the name which the defendant asserted was his true name, and referring to the fact
that he was indicted under another name." An exception was taken. Counsel
"asked the court to instruct the clerk, in swearing the jurors and the witnesses that
he should designate the defendant as Charles J. Everhardt, and omit the fictitious
names. The court replied that he would instruct the clerk to designate the
defendant as Charles J. Everhardt, and would allow him to state the several other
names," and it was thereafter done during the trial. An exception was taken to the
ruling of the court. This court, in referring to the ruling in the trial court, say: "No
material error was committed by the repetition of the fictitious names. While
undoubtedly they might with propriety have been omitted in the administration of
the oath to the jurors and witnesses after the true name was discovered and
inserted in the indictment and other proceedings, yet as such names all appeared
in the indictment and in the evidence it was not error to repeat them whenever it
became necessary to name the defendant, and it cannot be assumed that any
legal harm was thereby done to him." In this case every name in any way applied
to the defendants was to some extent used in the testimony entirely independent of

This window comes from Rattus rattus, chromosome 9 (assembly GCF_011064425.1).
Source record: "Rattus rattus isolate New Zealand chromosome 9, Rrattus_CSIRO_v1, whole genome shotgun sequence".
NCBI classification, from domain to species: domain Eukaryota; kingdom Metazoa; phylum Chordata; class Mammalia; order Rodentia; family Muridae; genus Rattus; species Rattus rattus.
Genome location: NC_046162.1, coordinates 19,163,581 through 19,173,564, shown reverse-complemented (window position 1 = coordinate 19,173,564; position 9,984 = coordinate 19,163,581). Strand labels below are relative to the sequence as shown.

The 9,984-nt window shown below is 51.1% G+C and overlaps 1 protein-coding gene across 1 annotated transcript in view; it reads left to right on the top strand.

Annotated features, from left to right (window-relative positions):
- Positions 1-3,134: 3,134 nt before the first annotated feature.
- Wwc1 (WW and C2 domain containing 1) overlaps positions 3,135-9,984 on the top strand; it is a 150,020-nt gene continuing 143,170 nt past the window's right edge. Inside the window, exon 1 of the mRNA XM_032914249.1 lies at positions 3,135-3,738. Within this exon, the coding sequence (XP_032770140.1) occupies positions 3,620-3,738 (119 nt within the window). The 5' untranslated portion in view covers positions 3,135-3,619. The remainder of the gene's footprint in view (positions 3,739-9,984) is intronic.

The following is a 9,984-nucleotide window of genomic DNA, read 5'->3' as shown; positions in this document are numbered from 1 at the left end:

any suggestion by the district attorney. There was no such excessive use of any
nickname of the defendants or either of them by the district attorney or by the court
as will support a claim that the defendants or either of them were prejudiced
thereby. Counsel for the defendants urge that their clients were prejudiced
because they were referred to by the district attorney as "gunmen." When the word
was first used in the opening the attorney for the defendants objected to its use,
and the counsel, speaking in behalf of the district attorney, said: "I will refrain from
it." He did refrain from any prejudicial use of it, and the court was not at any time
requested to make a ruling upon or statement to the jury in regard to the use that
was made of such word.

Rosenberg testified on cross-examination, without objection, that five or six
months before he received two revolvers from a drunken man, who said he had
purchased them for seventy-five cents; that he told the man that he would get
pinched if he went out with them, and that he took them from the man and put them
in the bottom of his trunk. This occurred at 2529 Seventh avenue, and Rosenberg
testified that he sent the trunk away after the homicide, and that the revolvers were